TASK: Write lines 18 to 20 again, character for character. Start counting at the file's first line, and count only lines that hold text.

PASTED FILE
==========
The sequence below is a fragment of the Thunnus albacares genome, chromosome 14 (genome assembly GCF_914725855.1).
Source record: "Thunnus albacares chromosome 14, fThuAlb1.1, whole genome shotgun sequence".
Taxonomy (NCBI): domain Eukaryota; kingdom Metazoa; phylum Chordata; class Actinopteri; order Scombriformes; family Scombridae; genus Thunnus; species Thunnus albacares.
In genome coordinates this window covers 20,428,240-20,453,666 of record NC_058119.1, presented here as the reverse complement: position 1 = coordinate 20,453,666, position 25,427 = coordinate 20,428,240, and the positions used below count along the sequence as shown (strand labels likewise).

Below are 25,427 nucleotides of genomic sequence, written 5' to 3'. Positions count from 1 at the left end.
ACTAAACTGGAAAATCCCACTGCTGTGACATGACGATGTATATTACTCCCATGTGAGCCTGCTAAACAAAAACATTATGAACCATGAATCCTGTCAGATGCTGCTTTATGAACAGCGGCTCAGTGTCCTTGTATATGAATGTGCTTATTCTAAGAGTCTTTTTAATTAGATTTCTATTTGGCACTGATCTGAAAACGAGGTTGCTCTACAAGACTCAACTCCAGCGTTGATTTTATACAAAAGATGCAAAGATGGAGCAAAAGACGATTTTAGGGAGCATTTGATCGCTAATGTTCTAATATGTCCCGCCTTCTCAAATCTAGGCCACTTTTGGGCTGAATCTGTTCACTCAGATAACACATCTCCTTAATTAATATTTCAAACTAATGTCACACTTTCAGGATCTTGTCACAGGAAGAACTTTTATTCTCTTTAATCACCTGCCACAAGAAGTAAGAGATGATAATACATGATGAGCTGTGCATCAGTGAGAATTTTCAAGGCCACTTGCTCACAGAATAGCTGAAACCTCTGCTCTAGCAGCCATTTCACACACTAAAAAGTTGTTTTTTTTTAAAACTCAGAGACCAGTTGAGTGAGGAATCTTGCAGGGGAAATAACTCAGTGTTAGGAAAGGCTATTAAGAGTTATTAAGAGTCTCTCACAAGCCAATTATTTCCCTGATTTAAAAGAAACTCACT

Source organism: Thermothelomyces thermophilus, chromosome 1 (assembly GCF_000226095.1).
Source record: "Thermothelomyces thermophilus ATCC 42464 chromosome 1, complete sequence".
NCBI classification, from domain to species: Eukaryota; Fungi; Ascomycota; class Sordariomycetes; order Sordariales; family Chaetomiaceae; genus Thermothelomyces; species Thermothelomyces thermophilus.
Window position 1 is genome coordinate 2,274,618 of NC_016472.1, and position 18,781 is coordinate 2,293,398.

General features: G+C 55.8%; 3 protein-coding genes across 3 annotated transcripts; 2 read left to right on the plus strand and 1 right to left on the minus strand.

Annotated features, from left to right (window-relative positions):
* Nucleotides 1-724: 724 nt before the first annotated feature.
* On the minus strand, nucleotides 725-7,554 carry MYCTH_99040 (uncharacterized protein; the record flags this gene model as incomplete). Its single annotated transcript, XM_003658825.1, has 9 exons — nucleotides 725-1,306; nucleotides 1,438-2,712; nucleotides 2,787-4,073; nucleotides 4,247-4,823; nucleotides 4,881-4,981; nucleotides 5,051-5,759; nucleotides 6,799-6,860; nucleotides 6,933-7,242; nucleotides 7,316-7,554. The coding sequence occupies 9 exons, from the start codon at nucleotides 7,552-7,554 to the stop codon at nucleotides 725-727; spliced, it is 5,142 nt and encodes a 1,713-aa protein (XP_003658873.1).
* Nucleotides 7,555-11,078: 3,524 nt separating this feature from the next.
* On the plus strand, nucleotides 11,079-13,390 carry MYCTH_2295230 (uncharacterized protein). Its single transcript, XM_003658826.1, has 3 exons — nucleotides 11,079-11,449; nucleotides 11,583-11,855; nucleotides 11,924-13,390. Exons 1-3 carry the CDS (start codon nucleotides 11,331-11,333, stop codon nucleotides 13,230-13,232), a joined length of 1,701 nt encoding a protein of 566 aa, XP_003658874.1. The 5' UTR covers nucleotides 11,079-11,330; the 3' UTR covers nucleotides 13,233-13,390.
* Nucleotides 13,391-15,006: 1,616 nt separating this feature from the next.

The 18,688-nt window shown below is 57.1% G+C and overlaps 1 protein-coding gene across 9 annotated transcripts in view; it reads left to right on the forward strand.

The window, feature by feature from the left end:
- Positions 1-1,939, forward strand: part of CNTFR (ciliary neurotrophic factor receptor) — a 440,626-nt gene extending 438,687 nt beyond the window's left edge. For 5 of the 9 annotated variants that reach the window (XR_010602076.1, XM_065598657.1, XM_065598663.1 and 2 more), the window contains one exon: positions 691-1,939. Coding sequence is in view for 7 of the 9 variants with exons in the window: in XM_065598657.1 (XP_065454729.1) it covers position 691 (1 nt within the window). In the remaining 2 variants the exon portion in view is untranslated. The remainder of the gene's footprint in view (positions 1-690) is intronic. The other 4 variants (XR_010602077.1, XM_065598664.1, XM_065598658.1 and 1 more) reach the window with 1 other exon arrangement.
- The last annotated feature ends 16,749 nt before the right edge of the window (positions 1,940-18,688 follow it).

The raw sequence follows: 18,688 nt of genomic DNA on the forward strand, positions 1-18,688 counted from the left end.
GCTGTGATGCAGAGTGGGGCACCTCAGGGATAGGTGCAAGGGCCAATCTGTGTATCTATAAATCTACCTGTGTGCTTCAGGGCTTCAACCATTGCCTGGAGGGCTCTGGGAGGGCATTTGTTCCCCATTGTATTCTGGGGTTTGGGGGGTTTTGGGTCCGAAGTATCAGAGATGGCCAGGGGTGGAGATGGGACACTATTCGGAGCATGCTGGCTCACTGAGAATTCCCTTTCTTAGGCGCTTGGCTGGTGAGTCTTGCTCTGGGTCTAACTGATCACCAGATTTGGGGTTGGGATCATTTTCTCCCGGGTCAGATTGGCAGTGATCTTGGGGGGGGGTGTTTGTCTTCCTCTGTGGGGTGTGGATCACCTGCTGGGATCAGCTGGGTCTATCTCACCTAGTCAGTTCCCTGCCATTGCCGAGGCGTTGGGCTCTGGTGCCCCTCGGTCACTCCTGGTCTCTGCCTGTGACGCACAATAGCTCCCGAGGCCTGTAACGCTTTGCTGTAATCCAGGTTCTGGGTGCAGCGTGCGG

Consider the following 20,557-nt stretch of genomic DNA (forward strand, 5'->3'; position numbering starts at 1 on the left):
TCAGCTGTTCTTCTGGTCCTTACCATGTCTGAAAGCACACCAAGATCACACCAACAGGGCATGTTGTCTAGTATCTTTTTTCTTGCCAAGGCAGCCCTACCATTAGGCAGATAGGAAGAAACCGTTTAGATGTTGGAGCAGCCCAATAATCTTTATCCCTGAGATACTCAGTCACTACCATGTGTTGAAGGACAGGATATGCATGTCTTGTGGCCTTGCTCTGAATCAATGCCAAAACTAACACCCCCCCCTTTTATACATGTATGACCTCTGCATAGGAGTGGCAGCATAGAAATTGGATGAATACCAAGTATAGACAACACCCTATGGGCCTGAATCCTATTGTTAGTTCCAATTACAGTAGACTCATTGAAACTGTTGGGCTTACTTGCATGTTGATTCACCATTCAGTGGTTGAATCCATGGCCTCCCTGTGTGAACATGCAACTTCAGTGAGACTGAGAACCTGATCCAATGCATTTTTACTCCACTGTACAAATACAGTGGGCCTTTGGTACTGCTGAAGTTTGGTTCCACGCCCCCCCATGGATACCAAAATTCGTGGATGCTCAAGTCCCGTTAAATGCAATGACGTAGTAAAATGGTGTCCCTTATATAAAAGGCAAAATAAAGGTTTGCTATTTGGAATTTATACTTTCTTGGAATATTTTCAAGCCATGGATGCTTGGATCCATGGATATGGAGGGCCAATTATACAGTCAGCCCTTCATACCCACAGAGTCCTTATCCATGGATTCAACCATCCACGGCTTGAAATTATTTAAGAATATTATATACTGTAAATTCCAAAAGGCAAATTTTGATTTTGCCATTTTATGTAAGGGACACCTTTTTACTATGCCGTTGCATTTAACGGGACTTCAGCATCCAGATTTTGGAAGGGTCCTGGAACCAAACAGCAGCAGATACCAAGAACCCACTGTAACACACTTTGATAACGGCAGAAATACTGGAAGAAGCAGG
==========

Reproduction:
The 18,688-nt window shown below is 57.1% G+C and overlaps 1 protein-coding gene across 9 annotated transcripts in view; it reads left to right on the forward strand.

The window, feature by feature from the left end:
- Positions 1-1,939, forward strand: part of CNTFR (ciliary neurotrophic factor receptor) — a 440,626-nt gene extending 438,687 nt beyond the window's left edge. For 5 of the 9 annotated variants that reach the window (XR_010602076.1, XM_065598657.1, XM_065598663.1 and 2 more), the window contains one exon: positions 691-1,939. Coding sequence is in view for 7 of the 9 variants with exons in the window: in XM_065598657.1 (XP_065454729.1) it covers position 691 (1 nt within the window). In the remaining 2 variants the exon portion in view is untranslated. The remainder of the gene's footprint in view (positions 1-690) is intronic. The other 4 variants (XR_010602077.1, XM_065598664.1, XM_065598658.1 and 1 more) reach the window with 1 other exon arrangement.